## Friday, September 13, 2013

### How to expand color palette with ggplot and RColorBrewer

Histograms and bar charts are almost always a part of data analysis presentation. If it is made with R ggplot package functions geom_histogram() or geom_bar() then bar chart may look like this:

The elegance of ggplot functions realizes in simple yet compact expression of visualization formula while hiding many options assumed by default. Hiding doesn't mean lacking as most options are just a step away. For example, for color color selection use one of the methods from the scale family of functions such as scale_fill_brewer():

And argument palette controls choice of colors in scale_fill_brewer():

Palettes used live in the package RColorBrewer - to see all available choices simply run display.brewer.all()

There are 3 types of palettes - sequential, diverging, and qualitative - each palette containing from 8 to 12 colors (see data frame brewer.pal.info or help ?RColorBrewer for more detail).

Curious reader may notice that if a bar chart contains 13 or more bars we get in trouble with colors like in the next plot:

Indeed length(unique(mtcars\$hp)) finds 22 unique values for the attribute horse power, while the palette Set2 has 8 colors to choose from. Lack of colors in the palette triggers ggplot to issue warning like this (and invalidates plot as seen above):
1: In brewer.pal(n, pal) :
n too large, allowed maximum for palette Set2 is 8
Returning the palette you asked for with that many colors
RColorBrewer gives us a way to produce larger palettes by interpolating existing ones with constructor function colorRampPalette(). It generates a function that does actual job of build palettes with arbitrary number of colors by interpolating existing palette. Thus expanding the palette Set1 of 9 colors to 22 (the number of unique horse power values in mtcars):

While we addressed color palette deficiency other interesting things happened: even though all bars are back and are distinctly colored we lost the color legend. I intentionally added theme(legend.position=...) to showcase this fact: despite explicit position request in theme() the legend is no more part of the plot.

The difference: fill parameter was moved outside of histogram aes() function which effectively removed color information from ggplot() aesthetics mapping. Hence, there is nothing to apply legend to.

To fix move fill back into aes() and use scale_fill_manual() to define custom palette:

Another likely problem with large number of bars in plots like above is placing and layout of the legend. Adjust legend position and layout using theme() and guide_legend() functions as follows:

Finally, the same example using  in place palette constructor with different choice of library palette:

There are quite a few more scale functions to choose from depending on aesthetics type (colour, fill), color types (gradient, hue, etc.), data values (discrete or continuous).

UPDATE (09.16.17)
Not to undermine usefulness of RColorBrewer but there are more choices available in R. One example is package ggthemes that besides offering complete themes and scales for ggplot2 contains themed color palettes:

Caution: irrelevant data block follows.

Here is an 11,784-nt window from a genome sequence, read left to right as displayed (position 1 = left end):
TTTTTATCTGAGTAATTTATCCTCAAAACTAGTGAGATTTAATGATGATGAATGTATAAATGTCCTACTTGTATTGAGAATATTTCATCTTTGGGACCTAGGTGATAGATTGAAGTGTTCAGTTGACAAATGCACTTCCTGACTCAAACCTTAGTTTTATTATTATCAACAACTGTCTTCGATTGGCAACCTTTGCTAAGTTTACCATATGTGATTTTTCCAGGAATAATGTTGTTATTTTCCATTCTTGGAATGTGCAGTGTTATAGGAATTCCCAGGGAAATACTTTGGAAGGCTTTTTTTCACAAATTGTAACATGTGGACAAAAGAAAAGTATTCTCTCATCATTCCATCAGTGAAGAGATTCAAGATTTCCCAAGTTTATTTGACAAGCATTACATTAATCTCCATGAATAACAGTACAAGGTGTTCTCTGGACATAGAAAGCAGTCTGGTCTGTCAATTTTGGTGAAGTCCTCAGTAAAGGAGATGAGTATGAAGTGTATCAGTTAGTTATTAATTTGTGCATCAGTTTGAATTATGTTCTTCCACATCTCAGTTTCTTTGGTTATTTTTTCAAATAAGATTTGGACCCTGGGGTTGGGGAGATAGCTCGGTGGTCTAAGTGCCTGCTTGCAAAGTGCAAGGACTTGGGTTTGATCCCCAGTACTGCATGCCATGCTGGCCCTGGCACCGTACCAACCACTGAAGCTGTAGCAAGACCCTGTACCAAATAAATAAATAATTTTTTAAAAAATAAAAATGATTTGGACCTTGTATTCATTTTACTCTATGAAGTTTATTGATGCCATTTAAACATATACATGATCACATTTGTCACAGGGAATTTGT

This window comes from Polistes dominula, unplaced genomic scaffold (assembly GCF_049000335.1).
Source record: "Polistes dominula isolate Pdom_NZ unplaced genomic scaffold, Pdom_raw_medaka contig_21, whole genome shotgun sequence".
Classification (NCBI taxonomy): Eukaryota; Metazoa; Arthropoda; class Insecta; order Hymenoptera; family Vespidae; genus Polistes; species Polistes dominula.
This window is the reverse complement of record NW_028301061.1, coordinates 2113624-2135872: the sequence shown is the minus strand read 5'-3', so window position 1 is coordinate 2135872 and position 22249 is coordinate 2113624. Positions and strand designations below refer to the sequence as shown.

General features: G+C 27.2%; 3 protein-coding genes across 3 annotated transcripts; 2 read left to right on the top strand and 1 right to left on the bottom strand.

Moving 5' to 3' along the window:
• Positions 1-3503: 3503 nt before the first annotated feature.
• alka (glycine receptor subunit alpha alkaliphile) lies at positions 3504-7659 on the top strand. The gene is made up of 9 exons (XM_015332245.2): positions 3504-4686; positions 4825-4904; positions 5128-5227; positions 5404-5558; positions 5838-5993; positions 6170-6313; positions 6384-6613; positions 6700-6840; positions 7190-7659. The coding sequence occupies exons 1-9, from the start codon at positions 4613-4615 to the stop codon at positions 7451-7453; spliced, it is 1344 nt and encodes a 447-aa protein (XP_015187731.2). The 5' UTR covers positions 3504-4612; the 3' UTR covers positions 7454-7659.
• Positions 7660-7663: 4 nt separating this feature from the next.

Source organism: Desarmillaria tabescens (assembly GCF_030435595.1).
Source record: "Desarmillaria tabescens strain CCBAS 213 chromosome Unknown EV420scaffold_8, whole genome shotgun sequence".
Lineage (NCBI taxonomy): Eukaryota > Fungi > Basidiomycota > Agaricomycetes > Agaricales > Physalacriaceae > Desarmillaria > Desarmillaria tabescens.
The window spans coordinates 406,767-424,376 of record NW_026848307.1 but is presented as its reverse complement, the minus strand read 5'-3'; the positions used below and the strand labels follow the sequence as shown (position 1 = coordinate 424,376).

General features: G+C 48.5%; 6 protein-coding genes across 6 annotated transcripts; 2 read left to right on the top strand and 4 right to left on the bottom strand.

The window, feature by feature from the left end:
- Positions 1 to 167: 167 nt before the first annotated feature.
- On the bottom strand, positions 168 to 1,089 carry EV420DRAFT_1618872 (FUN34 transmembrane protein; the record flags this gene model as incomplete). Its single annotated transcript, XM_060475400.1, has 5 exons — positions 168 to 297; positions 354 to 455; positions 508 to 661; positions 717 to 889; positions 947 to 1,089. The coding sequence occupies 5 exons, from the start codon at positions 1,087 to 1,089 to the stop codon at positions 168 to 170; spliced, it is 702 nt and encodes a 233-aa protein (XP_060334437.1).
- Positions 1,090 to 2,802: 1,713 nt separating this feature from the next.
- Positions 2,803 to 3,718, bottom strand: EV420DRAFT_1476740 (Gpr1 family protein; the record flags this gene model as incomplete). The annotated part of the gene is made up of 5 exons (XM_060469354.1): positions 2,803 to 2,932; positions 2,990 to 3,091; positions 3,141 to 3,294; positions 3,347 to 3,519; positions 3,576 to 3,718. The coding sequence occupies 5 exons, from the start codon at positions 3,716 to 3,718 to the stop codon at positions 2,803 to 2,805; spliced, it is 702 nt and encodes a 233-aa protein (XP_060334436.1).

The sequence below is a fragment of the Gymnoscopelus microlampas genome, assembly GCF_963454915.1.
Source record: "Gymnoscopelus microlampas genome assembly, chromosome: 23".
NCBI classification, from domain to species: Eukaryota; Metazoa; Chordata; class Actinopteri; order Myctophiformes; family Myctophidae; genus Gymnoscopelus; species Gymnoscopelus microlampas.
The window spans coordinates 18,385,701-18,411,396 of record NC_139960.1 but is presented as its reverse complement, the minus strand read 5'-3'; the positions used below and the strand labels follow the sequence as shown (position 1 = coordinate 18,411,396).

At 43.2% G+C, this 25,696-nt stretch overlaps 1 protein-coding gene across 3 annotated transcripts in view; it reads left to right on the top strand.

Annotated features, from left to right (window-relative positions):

## Wednesday, July 31, 2013

### Quick R tip: ggplot in functions needs some extra care

When building visualizations with ggplot2 in R I decided to create specialized functions that encapsulate plotting logic for some of my creations. In this case instead of commonly used aes function I had to use its alternative -  aes_string - for aesthetic mapping from a string.

And now goes this handy tip:
while original aesthetic mapping function aes accepts x and y parameters by position:

p = ggplot(data, aes(x, y)) + ...

aes_string even though silently accepts them won't work like this:

my_plot_fun = function(data, xname, yname) {
p = ggplot(data, aes_string(xname, yname)) + ...
}

It will run to compile plot object without problems but when plot p (returned from the function my_plot_fun) executed this rather cryptic error appears:

Error in as.environment(where) : 'where' is missing

What it means is that ggplot never got aesthetics defined right. This is due to aes_string function lacking the same position parameters as in its aes counterpart above. Instead, define both x and y parameters (and others if necessary) by name:

p = ggplot(data, aes_string(x=xname, y=yname)) + ...

Created by Pretty R at inside-R.org

#### UPDATE:

One more vote for using aes_string in place of aes comes from CRAN submission policy, i.e.:
In principle, packages must pass R CMD check without warnings or significant notes to be admitted to the main CRAN package area. If there are warnings or notes you cannot eliminate (for example because you believe them to be spurious) send an explanatory note as part of your covering email, or as a comment on the submission form.
(source: CRAN Repository Policy)
What happens is that  R CMD check  reports notes like this for every aes call:

no visible binding for global variable [variable name]
It turns out that the most sensible solution is using aes_string instead.